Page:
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Many employees of the college received the vaccine. Courtesy | Hillsdale Hospital

In last week’s Col­legian issue, Ashley Kaitz argued that the long-term risks asso­ciated with the COVID-19 vaccine out­weigh its potential benefits. 

However, the societal and per­sonal ben­efits of vac­ci­nation far out­weigh the low-chance dangers related to the injection.

Almost every choice we make presents some inherent danger. Driving a motor vehicle in 2019 carried with it a 34% death rate in car crashes, according to the U.S Department of Trans­portation Fatality Reporting System. Deliv­ering a baby in 2015 had a .0003% chance of death, according to the Centers for Disease Control and Pre­vention. Simply mag­ni­fying the 970 deaths which occurred after people were injected with the vaccine presents a fun­da­mental flaw when over 31 million indi­viduals had been vac­ci­nated, according to Our World in Data. If we were to follow this argument to its logical extreme, people shouldn’t have a family because of the dangers of child­birth. People shouldn’t leave their homes because of the risks of being mugged. The list goes on. It would be absurd to cite such small odds as a proper defense for the argument against vaccination.

Addi­tionally, Kaitz raises the prospect that the “con­di­tional approval for emer­gency autho­rization” is a sig­nif­icant flaw with the vaccine’s devel­opment since most vac­cines take decades to be autho­rized for general use. However, the FDA’s emer­gency autho­rization refers to pri­or­i­tizing clearing stan­dards. This means exper­i­mental treat­ments will move to the front of the line to clear the bureau­cratic hurdles to dis­tribute the treatment more quickly during public health emer­gencies like the COVID-19 pan­demic. Throughout the emer­gency autho­rization process, the FDA main­tains the same stan­dards required for regular vaccines.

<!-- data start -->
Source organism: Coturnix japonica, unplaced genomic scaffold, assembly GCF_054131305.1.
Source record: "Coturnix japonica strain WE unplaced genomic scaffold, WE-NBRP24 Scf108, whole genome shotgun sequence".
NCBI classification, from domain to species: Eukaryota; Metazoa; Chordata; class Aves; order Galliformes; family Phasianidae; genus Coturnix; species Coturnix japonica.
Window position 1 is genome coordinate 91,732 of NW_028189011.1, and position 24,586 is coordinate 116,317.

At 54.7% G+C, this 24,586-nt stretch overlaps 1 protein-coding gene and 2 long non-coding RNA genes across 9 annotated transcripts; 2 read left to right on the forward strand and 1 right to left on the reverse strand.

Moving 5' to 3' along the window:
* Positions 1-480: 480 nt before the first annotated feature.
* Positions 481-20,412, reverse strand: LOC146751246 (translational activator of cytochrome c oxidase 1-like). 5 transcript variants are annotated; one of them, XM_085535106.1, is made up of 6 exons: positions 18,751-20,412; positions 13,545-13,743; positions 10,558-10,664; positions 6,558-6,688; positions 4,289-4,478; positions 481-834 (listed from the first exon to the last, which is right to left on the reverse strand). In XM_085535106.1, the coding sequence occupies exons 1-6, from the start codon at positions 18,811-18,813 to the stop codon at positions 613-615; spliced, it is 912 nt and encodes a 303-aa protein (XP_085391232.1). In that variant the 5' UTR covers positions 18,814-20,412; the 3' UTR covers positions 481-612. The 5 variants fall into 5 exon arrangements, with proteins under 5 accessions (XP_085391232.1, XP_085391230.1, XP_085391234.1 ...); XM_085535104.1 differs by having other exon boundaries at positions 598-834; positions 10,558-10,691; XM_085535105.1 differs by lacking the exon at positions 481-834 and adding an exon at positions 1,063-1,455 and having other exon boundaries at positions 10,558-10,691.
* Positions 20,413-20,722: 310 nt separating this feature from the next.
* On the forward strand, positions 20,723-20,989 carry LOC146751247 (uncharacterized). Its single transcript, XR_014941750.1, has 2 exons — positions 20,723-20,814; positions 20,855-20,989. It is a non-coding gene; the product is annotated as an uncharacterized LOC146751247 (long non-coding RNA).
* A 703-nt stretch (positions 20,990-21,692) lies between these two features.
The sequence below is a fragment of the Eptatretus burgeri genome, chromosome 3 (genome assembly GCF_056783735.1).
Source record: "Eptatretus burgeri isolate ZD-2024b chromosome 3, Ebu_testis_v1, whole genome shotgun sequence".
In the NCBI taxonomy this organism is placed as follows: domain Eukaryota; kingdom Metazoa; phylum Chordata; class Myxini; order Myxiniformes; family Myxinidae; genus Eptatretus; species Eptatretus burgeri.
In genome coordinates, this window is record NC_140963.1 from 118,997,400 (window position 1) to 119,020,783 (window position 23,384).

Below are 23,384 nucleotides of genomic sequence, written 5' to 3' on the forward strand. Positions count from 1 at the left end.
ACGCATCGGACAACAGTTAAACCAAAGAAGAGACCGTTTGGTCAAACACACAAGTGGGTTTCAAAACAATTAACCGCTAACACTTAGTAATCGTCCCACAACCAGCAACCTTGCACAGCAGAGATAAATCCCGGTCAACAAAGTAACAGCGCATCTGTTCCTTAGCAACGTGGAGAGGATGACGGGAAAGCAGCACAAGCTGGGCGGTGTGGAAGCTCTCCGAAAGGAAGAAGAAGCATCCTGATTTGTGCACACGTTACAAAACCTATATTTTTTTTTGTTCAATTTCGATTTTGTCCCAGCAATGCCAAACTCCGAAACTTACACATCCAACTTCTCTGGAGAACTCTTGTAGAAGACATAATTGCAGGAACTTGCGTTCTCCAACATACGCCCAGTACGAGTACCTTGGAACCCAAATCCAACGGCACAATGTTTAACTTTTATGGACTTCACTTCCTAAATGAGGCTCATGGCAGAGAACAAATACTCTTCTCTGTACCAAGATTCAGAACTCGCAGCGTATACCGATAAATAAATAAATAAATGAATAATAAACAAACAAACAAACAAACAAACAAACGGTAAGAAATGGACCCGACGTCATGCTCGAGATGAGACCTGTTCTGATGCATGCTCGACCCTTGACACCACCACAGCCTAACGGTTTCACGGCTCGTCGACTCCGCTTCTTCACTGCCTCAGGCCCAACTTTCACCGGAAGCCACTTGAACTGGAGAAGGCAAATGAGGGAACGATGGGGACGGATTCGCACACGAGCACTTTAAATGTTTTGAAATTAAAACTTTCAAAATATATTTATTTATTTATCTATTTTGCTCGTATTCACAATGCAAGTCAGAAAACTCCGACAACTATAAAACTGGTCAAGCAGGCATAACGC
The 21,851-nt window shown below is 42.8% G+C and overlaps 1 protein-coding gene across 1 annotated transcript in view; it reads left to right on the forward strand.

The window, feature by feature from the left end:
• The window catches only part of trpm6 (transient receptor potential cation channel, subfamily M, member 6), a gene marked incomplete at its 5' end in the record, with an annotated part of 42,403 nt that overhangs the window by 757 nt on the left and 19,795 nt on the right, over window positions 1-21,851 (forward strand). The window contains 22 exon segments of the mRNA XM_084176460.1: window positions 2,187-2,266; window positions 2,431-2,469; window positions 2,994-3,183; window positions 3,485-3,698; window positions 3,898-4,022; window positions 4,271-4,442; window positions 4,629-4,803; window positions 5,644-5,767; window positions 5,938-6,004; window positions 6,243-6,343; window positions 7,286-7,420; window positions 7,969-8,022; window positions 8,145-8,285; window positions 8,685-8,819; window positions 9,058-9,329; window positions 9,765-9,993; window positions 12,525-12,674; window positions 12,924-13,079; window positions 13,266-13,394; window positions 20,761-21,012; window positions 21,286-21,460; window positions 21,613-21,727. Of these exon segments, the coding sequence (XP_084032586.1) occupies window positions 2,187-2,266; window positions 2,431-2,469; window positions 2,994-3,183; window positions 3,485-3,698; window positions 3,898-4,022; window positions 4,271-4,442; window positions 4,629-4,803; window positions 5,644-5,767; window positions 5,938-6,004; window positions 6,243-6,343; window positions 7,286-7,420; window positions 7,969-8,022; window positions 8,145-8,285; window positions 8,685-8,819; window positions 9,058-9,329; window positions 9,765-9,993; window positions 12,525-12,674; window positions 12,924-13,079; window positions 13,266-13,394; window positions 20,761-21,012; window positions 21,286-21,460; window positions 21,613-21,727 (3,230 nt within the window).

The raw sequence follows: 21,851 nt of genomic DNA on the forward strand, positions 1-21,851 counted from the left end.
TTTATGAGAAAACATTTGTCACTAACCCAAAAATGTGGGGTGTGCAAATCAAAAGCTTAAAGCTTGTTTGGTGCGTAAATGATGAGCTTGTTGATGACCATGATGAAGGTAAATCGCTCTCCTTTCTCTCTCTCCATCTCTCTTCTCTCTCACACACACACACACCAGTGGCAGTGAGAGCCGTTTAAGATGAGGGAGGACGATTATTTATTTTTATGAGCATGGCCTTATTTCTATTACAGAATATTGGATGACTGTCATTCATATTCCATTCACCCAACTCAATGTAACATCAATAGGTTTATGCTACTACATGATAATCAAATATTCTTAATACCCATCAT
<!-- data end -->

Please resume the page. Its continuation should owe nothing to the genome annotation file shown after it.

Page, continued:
“COVID-19 vac­cines are under­going a rig­orous devel­opment process that includes tens of thou­sands of study par­tic­i­pants to gen­erate the needed non-clinical, clinical, and man­u­fac­turing data,” the FDA said. “FDA will undertake a com­pre­hensive eval­u­ation of this infor­mation sub­mitted by a vaccine manufacturer.”

Since the beginning of the pan­demic, people have hoped and prayed for pro­tection from the virus. Today, we have several dif­ferent vac­cines which make that dream a reality. Yet, some anti-vaccine argu­ments rely on a pseudo-sci­en­tific nar­rative of fear to dis­suade people from choosing to vac­cinate them­selves from COVID-19.

Receiving a COVID-19 vaccine is not “submit[ing] unques­tionably to the needle” nor a response to a simple “incon­ve­nience.” It is a proactive decision that pro­tects our loved ones and alle­viates per­sonal risk to our way of life. There are real-world con­se­quences to every action, the question for people deciding whether to vac­cinate should not be whether the vaccine is risky, but if the virus itself is a risk they are willing to bear.

 

Josh Hypes is a freshman studying politics.